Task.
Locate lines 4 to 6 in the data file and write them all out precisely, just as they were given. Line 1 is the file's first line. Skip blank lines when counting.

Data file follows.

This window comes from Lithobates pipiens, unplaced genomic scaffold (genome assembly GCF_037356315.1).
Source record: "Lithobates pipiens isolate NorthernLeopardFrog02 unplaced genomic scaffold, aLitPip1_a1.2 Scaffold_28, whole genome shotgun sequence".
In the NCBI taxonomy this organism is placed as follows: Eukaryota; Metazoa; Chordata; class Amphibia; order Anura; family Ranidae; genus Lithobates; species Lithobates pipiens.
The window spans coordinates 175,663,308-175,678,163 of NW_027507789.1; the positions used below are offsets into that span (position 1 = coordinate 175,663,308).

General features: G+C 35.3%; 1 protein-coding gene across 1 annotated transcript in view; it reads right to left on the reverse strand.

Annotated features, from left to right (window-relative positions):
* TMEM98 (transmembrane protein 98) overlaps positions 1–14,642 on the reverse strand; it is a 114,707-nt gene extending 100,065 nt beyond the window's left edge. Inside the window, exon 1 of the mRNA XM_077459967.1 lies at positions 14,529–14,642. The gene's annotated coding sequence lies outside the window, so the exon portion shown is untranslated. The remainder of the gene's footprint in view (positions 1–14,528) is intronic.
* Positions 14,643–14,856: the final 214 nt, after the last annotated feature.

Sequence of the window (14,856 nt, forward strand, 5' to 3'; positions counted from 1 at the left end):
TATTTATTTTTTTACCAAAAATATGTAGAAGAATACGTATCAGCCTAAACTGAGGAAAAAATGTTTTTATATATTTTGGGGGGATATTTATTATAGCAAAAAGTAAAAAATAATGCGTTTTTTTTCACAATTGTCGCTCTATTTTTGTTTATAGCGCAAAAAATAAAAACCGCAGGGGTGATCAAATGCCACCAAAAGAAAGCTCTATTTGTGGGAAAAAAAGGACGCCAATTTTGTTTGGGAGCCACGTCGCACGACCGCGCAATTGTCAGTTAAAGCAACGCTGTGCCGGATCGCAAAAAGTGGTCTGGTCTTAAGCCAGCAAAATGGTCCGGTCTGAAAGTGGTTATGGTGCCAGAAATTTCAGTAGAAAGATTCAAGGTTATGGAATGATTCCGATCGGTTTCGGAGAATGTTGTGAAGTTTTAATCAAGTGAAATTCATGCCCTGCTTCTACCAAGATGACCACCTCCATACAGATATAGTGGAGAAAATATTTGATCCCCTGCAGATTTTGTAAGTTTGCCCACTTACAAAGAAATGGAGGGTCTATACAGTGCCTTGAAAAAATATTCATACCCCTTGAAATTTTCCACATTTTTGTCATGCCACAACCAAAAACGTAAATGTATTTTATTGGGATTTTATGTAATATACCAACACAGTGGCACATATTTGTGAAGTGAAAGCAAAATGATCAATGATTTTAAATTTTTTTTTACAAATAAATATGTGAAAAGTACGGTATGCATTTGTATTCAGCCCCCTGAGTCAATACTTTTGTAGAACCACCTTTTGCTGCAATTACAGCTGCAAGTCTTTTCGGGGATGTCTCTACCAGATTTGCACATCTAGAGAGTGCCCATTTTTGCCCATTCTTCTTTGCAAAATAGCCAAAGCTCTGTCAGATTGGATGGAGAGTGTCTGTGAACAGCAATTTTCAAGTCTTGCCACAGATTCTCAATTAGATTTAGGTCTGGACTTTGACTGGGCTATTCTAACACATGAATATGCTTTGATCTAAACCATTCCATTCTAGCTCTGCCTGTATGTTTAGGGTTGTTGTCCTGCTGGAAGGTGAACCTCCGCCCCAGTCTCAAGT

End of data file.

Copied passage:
The window spans coordinates 175,663,308-175,678,163 of NW_027507789.1; the positions used below are offsets into that span (position 1 = coordinate 175,663,308).

General features: G+C 35.3%; 1 protein-coding gene across 1 annotated transcript in view; it reads right to left on the reverse strand.

Annotated features, from left to right (window-relative positions):